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  • Natalie Garcia
    Natalie Garcia

    How Do I Say Goodbye To My Girlfriend Without Hurting Her?

    Dear eNotAlone: My girlfriend and I have been together for seven years and engaged for two. We've talked about marriage and have a three-year plan that includes an old house on acreage, until now everything has been going as planned. In the past few months things have become tumultuous; we argue a lot and the relationship is on the rocks. I love her so much, but it has become clear that we want different things. She wants to stay in this town for the rest of her life but I desperately want to get out and explore the world.

    I know that I need to break up with her, but I don't know how to say goodbye and leave without hurting her. How do I say goodbye and look forward without feeling guilty?

    * * *

    Facing the impending reality that your connection with your significant other is coming to an end can be overwhelmingly difficult. Ending a serious relationship such as your seven-year engagement can be intensely heartbreaking - as it involves memories, hopes and dreams that have been shared and no longer will be. While it's important to understand that both you and your partner deserve to explore what you are truly passionate about and fulfill your destinies, it is also vital that you make an effort to separate from your fiancé in a manner respectful to both your feelings. To help you through the challenging task of dissolving your engagement and addressing the guilt associated with it, here are some practical suggestions to keep in mind:

    Be Honest and Direct

    Before anything else, it is important to bear in mind the importance of being honest and speaking in clear terms. Instead of avoiding the matter and giving your partner the impression that all is well, address the situation head-on and take ownership for the decisions you're making. Although expressing your truth might confront painful emotions in both yourself and your partner, it is likely that these feelings will eventually come to surface anyway. As such, it is better to speak directly, as doing so could potentially benefit the healing processes of both of you in the long run.

    Offer Explanation and Avoid Blaming

    In addition to verbalizing your wishes to part ways, it could be beneficial to discuss the reasons for the breakup. This way, your partner can better comprehend your decision in a non-judgmental manner. Avoid any attempts at fault-finding or passing judgments – instead, focus on listening carefully to understand your partner's thoughts and validating their right to express them.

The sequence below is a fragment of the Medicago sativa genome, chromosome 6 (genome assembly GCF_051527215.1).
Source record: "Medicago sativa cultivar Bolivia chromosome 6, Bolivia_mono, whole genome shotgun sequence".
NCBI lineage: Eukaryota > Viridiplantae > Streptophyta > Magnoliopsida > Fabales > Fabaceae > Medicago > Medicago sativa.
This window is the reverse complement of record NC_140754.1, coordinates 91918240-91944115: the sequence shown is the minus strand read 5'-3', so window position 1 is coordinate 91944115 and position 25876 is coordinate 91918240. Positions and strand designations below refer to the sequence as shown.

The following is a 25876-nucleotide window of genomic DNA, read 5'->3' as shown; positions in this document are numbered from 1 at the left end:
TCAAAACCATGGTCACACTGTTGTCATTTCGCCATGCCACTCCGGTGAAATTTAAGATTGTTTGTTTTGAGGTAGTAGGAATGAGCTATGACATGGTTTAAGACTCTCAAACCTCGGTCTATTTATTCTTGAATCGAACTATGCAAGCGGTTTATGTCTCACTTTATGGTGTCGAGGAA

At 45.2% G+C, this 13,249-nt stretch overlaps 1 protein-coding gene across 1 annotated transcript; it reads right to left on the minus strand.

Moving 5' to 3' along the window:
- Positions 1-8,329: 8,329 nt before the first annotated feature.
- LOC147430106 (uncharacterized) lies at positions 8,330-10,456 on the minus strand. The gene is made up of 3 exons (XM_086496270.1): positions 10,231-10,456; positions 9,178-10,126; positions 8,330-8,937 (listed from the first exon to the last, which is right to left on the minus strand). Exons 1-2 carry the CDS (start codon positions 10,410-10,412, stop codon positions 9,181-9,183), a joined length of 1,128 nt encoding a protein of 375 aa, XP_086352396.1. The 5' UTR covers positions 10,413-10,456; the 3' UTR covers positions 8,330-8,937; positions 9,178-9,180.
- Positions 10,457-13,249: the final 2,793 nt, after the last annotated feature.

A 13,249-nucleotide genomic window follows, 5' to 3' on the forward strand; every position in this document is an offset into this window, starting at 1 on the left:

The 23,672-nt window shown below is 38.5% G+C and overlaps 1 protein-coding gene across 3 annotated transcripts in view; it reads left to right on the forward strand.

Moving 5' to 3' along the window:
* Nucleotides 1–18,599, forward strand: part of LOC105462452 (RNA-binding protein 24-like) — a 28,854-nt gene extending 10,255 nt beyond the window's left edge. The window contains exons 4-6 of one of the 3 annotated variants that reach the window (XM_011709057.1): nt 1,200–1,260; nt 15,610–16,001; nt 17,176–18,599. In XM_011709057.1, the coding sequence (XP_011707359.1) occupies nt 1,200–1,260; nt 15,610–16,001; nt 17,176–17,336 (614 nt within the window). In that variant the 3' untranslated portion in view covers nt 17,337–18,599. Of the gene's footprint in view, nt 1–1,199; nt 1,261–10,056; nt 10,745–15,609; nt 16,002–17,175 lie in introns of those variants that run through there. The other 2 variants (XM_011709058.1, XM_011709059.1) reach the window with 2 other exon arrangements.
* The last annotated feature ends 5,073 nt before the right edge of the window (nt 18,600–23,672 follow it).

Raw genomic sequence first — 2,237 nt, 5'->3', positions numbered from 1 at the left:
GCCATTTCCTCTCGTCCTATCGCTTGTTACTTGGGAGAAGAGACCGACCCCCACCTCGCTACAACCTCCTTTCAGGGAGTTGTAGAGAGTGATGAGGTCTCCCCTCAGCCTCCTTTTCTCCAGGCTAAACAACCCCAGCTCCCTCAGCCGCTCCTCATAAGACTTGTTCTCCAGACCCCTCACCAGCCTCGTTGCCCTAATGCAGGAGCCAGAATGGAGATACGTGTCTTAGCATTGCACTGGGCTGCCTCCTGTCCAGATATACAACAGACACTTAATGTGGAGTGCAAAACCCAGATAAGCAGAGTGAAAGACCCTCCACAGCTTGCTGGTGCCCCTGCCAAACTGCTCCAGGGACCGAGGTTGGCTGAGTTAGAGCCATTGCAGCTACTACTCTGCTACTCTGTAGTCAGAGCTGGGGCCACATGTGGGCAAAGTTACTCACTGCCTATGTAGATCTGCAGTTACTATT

Allow Time to Grieve

    Understand that even with your best intentions, the conclusion of any relationship may still bring up grief and emotional pain. Allow yourself and your partner space to process the change accordingly. Experiencing sadness and accepting the past events and your current predicament is part of the transition process, and it should not be overlooked. Take time to reflect, talk to people you trust, or journal in order to analyze the relationship and locate how you can look at it from a broader perspective in the future.

    Practice Self-Care and Self-Love

    Do your best to practice self-compassion. Aim to forgive yourself for the ending, and realize that it takes bravery and strength to recognize one's personal needs and boundaries. Understand that life is a journey of growth, and this will be ultimately beneficial for both of you. When parting ways with your long-term partner, always remember that although it can be profoundly painful, it doesn't necessarily reflect a flaw or inadequacy on either party's part.

    Breaking up with someone isn't easy, and it can be especially wrenching when the breakup ends an extended period of time in a couple's lives. Leaving a fiancé may bring up varying conflicting emotions, resulting in complicated misunderstandings and pain. Despite its difficulty, preserving your true desires and respecting your partner's emotions should occur simultaneously. By being honest and direct, offering explanation and avoiding judgements, giving yourself and your partner sufficient time to grieve, and practicing self-care and self-love, you can undertake the challenging yet essential task with more ease and understanding.

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